Driving off into the sunset
Watch major champ's final career LPGA start become even more memorable with a hole-in-one to win a luxury car
Na Yeon Choi sheds tears after holing out on the ninth green in her final career LPGA event at the BMW Ladies Championship.
Na Yeon Choi was never going to forget her final career start on the LPGA Tour. But what the former U.S. Women’s Open winner pulled off while saying good-bye at the BMW Ladies Championship in her home country of South Korea will make it all the more memorable.
During the third round on Saturday at Oak Valley Country Club, Choi made a hole-in-one on the par-3 12th and in the process won a BMW X7 as a prize.
"It fell exactly where I wanted it to, and it rolled in exactly as I imagined it," Choi said. "After I hit it, when the ball was flying over, I got goosebumps. I was still skeptical, and then I knew it went in, but I didn't see the ball, but I wanted to double-check and I didn't feel that I could show my emotions immediately. But then I double-checked, and when I was sure, that's when I got goosebumps all over my body, and I was really happy.”
The ace propelled Choi to a third-round 69 after entering the weekend five over for the tournament. She followed it up with a Sunday 68 to finish at two under for the week in a tie for 47th place.
"Of course, whenever you ace a hole, you're ecstatic," Choi said. "But at the same time, for me, I think I got kind of emotional because it almost seemed like I was being rewarded for all those years of hard work."
Choi had announced three weeks ago that she would make the BMW Ladies her finale after 15 years playing on the LPGA Tour. She turns 35 on Oct. 28 and is content to move on from a career that was rewarding and frustrating at the same time.
Choi won nine LPGA titles, most notably the 2012 U.S. Women’s Open at Blackwolf Run, and reached No. 2 in the Rolex Women’s Rankings. She earned nearly $11 million in her career, leaving her 19th on the all-time money list.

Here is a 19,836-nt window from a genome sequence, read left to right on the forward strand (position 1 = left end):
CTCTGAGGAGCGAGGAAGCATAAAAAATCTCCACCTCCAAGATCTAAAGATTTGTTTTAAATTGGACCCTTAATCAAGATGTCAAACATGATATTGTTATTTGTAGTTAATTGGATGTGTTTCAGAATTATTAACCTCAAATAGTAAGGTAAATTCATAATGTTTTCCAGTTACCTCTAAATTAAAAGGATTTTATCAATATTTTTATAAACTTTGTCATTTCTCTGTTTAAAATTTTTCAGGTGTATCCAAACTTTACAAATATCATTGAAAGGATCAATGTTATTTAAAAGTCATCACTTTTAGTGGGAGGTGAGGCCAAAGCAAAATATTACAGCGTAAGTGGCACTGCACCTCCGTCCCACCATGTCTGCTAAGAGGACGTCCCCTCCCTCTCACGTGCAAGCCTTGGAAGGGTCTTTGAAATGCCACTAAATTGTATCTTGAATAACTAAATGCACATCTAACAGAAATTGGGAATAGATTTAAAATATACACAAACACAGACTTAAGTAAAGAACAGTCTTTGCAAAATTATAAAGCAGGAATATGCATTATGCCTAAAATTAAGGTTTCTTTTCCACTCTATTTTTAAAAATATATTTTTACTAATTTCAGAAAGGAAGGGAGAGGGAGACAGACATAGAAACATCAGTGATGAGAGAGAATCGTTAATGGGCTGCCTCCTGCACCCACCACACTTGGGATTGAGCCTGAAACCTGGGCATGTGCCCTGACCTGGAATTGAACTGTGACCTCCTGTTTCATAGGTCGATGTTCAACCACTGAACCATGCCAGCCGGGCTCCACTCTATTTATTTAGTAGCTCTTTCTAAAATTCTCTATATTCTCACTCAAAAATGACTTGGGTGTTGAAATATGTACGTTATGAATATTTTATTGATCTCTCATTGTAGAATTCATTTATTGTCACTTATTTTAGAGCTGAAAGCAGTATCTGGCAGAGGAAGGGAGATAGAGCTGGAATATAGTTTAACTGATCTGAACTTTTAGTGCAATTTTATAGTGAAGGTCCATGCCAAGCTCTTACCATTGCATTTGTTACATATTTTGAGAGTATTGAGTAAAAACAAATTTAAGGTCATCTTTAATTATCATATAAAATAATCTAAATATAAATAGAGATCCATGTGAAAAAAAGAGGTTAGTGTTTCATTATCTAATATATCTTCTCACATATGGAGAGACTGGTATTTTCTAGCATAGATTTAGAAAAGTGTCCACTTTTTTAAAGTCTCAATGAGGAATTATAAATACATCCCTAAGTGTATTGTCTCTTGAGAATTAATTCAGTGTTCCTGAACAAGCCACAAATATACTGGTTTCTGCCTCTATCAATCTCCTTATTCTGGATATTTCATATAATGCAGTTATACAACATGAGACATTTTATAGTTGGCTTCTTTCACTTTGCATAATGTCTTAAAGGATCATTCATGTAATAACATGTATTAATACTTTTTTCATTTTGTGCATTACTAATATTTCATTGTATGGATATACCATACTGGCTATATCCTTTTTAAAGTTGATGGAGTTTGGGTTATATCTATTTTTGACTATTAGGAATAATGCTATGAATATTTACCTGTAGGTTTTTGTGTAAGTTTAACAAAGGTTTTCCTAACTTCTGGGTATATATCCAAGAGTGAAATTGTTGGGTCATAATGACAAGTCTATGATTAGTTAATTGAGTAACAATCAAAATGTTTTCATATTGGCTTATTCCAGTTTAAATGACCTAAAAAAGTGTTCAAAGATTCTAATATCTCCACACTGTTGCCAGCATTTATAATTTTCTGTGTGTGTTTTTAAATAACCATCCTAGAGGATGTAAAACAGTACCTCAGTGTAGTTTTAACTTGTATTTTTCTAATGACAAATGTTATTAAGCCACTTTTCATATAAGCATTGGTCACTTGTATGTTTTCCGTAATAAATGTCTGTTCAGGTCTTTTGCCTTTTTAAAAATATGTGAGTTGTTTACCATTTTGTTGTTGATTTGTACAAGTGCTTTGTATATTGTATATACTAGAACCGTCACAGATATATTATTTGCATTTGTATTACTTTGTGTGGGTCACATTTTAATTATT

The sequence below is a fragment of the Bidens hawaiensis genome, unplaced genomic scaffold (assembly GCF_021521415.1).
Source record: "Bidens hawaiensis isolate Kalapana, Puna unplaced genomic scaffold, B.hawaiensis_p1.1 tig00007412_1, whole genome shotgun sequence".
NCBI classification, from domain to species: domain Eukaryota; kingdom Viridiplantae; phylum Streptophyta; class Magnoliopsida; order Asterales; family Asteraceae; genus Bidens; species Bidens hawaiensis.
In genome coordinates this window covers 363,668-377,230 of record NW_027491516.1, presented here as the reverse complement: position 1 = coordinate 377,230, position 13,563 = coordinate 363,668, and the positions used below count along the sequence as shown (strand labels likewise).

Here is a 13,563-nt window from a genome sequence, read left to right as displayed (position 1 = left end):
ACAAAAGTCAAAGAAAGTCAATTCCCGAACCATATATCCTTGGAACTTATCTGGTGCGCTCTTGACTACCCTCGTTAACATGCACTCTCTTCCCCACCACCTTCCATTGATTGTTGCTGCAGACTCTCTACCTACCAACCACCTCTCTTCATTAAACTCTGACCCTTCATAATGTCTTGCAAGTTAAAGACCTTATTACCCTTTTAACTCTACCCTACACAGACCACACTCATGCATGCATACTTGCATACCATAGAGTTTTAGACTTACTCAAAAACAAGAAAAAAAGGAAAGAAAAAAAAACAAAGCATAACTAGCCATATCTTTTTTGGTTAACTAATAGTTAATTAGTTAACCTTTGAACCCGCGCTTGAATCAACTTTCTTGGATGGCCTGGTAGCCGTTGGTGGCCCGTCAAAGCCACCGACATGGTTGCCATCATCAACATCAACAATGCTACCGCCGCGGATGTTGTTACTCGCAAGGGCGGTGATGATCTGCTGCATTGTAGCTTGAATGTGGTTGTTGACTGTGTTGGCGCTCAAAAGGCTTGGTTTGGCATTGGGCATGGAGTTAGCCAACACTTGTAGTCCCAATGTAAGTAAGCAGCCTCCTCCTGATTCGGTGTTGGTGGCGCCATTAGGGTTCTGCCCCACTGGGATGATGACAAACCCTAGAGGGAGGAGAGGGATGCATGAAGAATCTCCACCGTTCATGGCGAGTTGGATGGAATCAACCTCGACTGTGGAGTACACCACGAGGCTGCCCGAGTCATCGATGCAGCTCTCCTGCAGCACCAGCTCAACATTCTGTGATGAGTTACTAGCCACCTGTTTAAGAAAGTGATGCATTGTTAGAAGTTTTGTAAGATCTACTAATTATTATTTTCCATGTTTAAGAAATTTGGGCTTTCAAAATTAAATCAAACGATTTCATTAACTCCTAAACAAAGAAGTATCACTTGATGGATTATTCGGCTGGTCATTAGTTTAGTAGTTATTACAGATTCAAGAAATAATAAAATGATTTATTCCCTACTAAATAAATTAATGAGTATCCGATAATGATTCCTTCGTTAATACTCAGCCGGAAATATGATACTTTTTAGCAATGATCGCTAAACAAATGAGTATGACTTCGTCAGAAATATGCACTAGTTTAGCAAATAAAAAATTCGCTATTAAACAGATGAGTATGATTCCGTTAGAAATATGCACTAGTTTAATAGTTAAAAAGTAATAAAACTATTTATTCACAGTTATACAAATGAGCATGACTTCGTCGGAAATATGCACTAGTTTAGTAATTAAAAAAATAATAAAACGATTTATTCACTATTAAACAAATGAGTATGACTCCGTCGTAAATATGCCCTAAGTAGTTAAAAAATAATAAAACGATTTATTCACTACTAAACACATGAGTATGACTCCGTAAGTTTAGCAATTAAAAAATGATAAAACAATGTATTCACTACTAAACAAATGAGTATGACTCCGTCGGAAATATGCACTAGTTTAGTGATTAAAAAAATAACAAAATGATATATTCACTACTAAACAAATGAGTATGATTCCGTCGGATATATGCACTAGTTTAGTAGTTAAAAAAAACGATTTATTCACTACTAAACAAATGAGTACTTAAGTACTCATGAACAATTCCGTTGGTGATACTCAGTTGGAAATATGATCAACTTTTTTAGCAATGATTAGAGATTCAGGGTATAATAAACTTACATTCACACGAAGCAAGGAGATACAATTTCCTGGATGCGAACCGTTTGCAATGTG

“I had been considering it, so I gave myself this season and around midseason, it sort of crystalized into this decision to retire,” Choi said of deciding to step away during a pre-tournament press conference at Oak Valley.
“There was no one single moment where I decided this was the time to announce my retirement," she said. "I have been playing for a long time and I really want to start something new as fast as I can, and what that’s going to be, I have no idea. But I have no regrets with my career as a golfer, and I’m sure that I’m probably going to end up doing something related to golf, but I’m very excited to start the second chapter.”
Inspired as so many young South Korean women were by Se Ri Pak’s 1998 U.S. Women’s Open triumph—also at Blackwolf Run—Choi turned pro at age 16 in 2004. She played three years on the Korean LPGA Tour before coming to the U.S. in 2008. She struggled at times with back injuries but more so with the loneliness of playing away from home and the struggle in deciding when she needed to separate herself from her parents to lead her own life.
“Looking back on my 18 years,” she wrote when announcing her plans to retire earlier this year, “I wish I could have made more friends as I had wanted to. I was busy heading forward without looking around, making the excuse of my not-so-perfect English and being coy.
“Now I’ll cheer for all players from afar. I know that they have to go through lonely battles with themselves. Instead of just saying cheer up, I want to tell them, ‘Try to be relaxed and thankful. Be more focused on yourself and cherish and love yourself. You are always great players.’ ”